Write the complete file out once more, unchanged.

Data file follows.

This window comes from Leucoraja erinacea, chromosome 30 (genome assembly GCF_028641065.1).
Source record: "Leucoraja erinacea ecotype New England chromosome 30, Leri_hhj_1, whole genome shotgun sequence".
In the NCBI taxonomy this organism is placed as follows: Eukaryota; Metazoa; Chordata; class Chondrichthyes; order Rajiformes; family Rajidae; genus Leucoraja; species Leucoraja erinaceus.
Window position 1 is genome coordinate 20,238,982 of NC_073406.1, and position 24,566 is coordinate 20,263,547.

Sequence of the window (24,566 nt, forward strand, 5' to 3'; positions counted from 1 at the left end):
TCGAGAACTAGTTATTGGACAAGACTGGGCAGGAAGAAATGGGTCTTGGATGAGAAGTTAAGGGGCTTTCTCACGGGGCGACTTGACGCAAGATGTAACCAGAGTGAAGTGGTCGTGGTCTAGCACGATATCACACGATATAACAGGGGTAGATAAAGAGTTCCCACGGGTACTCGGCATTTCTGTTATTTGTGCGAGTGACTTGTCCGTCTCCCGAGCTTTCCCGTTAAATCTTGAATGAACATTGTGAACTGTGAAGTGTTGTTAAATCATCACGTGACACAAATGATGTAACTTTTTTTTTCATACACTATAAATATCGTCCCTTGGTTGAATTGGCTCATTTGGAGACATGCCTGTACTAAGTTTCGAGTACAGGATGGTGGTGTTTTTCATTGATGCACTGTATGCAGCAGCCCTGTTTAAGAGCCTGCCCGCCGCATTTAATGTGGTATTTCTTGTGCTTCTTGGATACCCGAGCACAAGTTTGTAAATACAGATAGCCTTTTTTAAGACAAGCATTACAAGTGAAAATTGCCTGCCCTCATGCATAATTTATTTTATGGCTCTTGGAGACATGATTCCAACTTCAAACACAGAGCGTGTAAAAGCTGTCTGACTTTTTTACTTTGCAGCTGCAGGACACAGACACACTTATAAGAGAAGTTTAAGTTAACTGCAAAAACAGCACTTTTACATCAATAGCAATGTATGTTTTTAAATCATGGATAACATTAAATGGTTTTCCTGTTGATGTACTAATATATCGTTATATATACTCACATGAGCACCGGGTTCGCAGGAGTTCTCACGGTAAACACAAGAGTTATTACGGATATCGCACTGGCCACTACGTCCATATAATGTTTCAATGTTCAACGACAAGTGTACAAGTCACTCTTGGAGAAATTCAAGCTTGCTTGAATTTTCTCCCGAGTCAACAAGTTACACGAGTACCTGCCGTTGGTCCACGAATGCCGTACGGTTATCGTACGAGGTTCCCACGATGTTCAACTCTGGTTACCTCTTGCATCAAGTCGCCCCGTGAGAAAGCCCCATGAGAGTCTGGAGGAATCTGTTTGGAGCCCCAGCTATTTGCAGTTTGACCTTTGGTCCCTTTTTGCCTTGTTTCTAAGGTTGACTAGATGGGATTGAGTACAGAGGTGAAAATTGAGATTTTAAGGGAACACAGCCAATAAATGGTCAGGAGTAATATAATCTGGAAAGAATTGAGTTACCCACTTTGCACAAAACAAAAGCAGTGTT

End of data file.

This window comes from Leucoraja erinacea, chromosome 30 (genome assembly GCF_028641065.1).
Source record: "Leucoraja erinacea ecotype New England chromosome 30, Leri_hhj_1, whole genome shotgun sequence".
In the NCBI taxonomy this organism is placed as follows: Eukaryota; Metazoa; Chordata; class Chondrichthyes; order Rajiformes; family Rajidae; genus Leucoraja; species Leucoraja erinaceus.
Window position 1 is genome coordinate 20,238,982 of NC_073406.1, and position 24,566 is coordinate 20,263,547.

Sequence of the window (24,566 nt, forward strand, 5' to 3'; positions counted from 1 at the left end):
TCGAGAACTAGTTATTGGACAAGACTGGGCAGGAAGAAATGGGTCTTGGATGAGAAGTTAAGGGGCTTTCTCACGGGGCGACTTGACGCAAGATGTAACCAGAGTGAAGTGGTCGTGGTCTAGCACGATATCACACGATATAACAGGGGTAGATAAAGAGTTCCCACGGGTACTCGGCATTTCTGTTATTTGTGCGAGTGACTTGTCCGTCTCCCGAGCTTTCCCGTTAAATCTTGAATGAACATTGTGAACTGTGAAGTGTTGTTAAATCATCACGTGACACAAATGATGTAACTTTTTTTTTCATACACTATAAATATCGTCCCTTGGTTGAATTGGCTCATTTGGAGACATGCCTGTACTAAGTTTCGAGTACAGGATGGTGGTGTTTTTCATTGATGCACTGTATGCAGCAGCCCTGTTTAAGAGCCTGCCCGCCGCATTTAATGTGGTATTTCTTGTGCTTCTTGGATACCCGAGCACAAGTTTGTAAATACAGATAGCCTTTTTTAAGACAAGCATTACAAGTGAAAATTGCCTGCCCTCATGCATAATTTATTTTATGGCTCTTGGAGACATGATTCCAACTTCAAACACAGAGCGTGTAAAAGCTGTCTGACTTTTTTACTTTGCAGCTGCAGGACACAGACACACTTATAAGAGAAGTTTAAGTTAACTGCAAAAACAGCACTTTTACATCAATAGCAATGTATGTTTTTAAATCATGGATAACATTAAATGGTTTTCCTGTTGATGTACTAATATATCGTTATATATACTCACATGAGCACCGGGTTCGCAGGAGTTCTCACGGTAAACACAAGAGTTATTACGGATATCGCACTGGCCACTACGTCCATATAATGTTTCAATGTTCAACGACAAGTGTACAAGTCACTCTTGGAGAAATTCAAGCTTGCTTGAATTTTCTCCCGAGTCAACAAGTTACACGAGTACCTGCCGTTGGTCCACGAATGCCGTACGGTTATCGTACGAGGTTCCCACGATGTTCAACTCTGGTTACCTCTTGCATCAAGTCGCCCCGTGAGAAAGCCCCATGAGAGTCTGGAGGAATCTGTTTGGAGCCCCAGCTATTTGCAGTTTGACCTTTGGTCCCTTTTTGCCTTGTTTCTAAGGTTGACTAGATGGGATTGAGTACAGAGGTGAAAATTGAGATTTTAAGGGAACACAGCCAATAAATGGTCAGGAGTAATATAATCTGGAAAGAATTGAGTTACCCACTTTGCACAAAACAAAAGCAGTGTT